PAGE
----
WSU Students Participate in March Madness for the Mind
Wednesday, Mar. 11, 2009
PULLMAN, Wash.—A group of current and former Washington State University students have been selected to participate in March Madness for the Mind.
Sponsored by the National Collegiate Inventors and Innovators Alliance (NCIIA), the event is a “celebration of student E-Team innovation and entrepreneurship,” according to the group’s website. Each year, select groups of students who have received NCIIA support for entrepreneurial projects from universities around the U.S. are invited to showcase their work during the group’s annual meeting. The event will be held at Washington D.C.’s Smithsonian National Museum of American History on Friday, March 20.
Earlier this year, the WSU students applied to form Developing World Technologies, a non-profit organization that aims to “develop and facilitate the distribution of culturally relevant, life-changing technologies in developing countries,” according to the group’s mission. The group has focused on designing human-powered irrigation pumps for farmers in developing countries with the idea of increasing farming productivity.
Their product, the WaterCycle, is a continuation of several earlier iterations of student senior design projects as students have worked to solve engineering, communications and logistical challenges of providing their product in Malawi, the third poorest country in the world.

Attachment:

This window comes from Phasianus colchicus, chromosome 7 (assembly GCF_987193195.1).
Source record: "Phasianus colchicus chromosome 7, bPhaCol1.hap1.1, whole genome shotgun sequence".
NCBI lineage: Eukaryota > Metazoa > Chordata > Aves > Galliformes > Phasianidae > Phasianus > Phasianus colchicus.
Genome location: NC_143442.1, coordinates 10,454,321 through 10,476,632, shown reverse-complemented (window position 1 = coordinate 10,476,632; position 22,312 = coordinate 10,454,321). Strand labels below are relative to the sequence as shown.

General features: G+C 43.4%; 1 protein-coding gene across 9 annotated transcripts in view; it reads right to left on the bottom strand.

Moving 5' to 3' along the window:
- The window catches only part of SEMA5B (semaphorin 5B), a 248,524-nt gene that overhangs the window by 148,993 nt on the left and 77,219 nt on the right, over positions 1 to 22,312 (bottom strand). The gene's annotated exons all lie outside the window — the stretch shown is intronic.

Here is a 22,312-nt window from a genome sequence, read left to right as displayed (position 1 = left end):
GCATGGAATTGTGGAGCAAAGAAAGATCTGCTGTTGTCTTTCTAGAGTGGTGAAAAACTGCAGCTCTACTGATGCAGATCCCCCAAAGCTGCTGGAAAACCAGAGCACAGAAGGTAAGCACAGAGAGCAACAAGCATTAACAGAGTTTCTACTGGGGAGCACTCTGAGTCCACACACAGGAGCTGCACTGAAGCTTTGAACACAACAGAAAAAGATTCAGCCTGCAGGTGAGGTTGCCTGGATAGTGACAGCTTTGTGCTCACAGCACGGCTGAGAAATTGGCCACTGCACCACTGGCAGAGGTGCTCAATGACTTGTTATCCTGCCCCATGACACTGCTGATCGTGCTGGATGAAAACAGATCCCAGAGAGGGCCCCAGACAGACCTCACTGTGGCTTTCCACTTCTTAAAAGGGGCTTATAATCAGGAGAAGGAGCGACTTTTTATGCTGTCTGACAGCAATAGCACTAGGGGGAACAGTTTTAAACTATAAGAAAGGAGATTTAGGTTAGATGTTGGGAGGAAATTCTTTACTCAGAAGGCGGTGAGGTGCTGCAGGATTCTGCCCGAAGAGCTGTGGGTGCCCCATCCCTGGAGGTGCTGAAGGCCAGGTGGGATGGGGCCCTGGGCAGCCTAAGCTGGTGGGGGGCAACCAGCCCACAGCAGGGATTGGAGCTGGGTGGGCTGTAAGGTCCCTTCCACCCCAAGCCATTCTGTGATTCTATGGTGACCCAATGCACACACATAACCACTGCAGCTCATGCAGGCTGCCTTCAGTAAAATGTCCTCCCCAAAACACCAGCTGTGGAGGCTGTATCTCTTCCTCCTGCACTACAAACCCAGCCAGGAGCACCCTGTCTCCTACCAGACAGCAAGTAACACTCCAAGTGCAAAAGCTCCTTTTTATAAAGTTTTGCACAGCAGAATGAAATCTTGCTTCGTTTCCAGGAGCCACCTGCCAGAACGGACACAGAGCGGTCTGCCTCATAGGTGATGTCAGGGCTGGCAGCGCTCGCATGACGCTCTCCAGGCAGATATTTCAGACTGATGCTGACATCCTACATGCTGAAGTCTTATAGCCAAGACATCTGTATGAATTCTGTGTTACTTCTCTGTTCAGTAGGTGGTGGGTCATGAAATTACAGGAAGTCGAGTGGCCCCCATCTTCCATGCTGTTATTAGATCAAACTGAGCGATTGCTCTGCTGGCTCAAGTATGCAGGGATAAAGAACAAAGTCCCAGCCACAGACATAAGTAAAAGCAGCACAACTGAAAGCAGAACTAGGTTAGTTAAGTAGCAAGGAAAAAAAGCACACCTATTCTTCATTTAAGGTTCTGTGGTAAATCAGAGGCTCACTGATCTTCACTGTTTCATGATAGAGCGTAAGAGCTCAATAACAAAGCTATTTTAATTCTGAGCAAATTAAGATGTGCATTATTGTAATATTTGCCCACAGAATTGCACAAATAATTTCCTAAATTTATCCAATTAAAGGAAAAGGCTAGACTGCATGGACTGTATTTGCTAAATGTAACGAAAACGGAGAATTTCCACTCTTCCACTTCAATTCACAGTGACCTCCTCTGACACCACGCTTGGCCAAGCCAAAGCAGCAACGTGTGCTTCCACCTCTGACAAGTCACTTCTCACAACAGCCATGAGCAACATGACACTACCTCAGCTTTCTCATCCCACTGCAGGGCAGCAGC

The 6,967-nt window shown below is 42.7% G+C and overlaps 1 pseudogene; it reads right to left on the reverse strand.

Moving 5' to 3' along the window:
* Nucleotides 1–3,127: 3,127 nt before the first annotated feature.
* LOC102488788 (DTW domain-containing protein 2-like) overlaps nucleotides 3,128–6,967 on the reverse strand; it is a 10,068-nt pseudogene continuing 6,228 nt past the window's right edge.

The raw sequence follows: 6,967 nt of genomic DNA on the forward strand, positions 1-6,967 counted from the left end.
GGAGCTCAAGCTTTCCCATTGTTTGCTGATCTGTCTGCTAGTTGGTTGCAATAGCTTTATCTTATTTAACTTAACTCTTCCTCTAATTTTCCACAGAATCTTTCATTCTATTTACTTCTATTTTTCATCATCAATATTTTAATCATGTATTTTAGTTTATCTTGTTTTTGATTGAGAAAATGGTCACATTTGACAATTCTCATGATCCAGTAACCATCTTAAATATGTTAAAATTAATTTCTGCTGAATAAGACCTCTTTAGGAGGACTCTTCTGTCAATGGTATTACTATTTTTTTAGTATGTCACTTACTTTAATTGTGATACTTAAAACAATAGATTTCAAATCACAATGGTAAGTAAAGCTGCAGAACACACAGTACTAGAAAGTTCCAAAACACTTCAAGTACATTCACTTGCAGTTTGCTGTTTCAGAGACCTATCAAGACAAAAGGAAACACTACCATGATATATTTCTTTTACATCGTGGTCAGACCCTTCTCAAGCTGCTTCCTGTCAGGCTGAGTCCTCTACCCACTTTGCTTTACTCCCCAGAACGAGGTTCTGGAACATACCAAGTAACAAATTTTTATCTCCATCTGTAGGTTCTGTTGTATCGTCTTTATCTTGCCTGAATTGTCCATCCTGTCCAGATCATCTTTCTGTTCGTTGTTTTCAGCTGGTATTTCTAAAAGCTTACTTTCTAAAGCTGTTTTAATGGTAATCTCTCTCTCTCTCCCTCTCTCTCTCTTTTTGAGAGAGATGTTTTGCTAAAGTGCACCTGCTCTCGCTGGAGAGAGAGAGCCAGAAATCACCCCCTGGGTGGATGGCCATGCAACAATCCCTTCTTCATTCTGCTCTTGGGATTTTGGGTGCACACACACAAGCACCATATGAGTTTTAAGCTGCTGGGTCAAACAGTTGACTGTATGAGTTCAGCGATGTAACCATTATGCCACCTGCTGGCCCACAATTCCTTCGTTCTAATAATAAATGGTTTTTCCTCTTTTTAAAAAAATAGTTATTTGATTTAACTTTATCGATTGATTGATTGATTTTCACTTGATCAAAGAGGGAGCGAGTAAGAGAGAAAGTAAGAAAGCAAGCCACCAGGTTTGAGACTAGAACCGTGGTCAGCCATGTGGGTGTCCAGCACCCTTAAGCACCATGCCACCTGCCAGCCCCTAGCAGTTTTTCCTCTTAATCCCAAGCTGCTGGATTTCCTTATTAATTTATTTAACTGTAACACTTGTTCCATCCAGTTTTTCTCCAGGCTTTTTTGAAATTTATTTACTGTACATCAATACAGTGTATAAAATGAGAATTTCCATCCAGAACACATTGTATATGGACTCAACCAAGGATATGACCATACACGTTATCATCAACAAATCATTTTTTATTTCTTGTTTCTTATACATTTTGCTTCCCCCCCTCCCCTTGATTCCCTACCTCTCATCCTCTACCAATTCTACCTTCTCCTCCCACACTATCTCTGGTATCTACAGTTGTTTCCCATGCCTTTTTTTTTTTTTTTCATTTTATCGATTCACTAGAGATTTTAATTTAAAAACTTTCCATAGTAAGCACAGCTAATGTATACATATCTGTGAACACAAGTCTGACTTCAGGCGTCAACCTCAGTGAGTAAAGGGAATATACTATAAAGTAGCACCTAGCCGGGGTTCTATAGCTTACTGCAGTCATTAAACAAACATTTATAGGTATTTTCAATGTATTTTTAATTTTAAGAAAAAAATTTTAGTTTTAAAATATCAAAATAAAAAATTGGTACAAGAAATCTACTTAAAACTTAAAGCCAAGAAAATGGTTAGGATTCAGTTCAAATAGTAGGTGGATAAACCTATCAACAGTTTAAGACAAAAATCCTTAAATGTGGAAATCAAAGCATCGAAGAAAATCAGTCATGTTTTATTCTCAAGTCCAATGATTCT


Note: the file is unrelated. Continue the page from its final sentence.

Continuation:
The bicycle-powered irrigation pump is easy-to-use, durable, affordable and easily transported. Current and former students involved in Developing World Technologies include Angel Hall (bioengineering, ‘09), Brendan Dallas, (mechanical engineering, ‘08), Cory Cole (bioengineering, ‘08) and Cameron Wheeler (mechanical engineering, ‘09). Other alumni participating on the board of directors are Travis Meyer (bioengineering ‘06) and Kyle Kramer (bioengineering ‘06), who were on the first team to visit Malawi.
“Our motivation isn’t to ‘get rich,” said Dallas. “It is a passion to follow a vision and to help people. That vision really materialized during our two-week excursion in Malawi.”
The group hopes to start selling their bicycle-powered irrigation pump by this November. They also hope to develop their product so that it can be locally built and assembled in the regions where it will be used. They will be partnering with the WSU student chapter of Engineers Without Borders on future projects and on testing current designs.
At the NCIIA conference, Howard Davis, clinical assistant professor in the Gene and Linda Voiland School of Chemical Engineering and Bioengineering, and Bob Olsen, associate dean for undergraduate programs and student services in the Voiland College of Engineering and Architecture, will also be presenting papers on innovations in teaching technical entrepreneurship.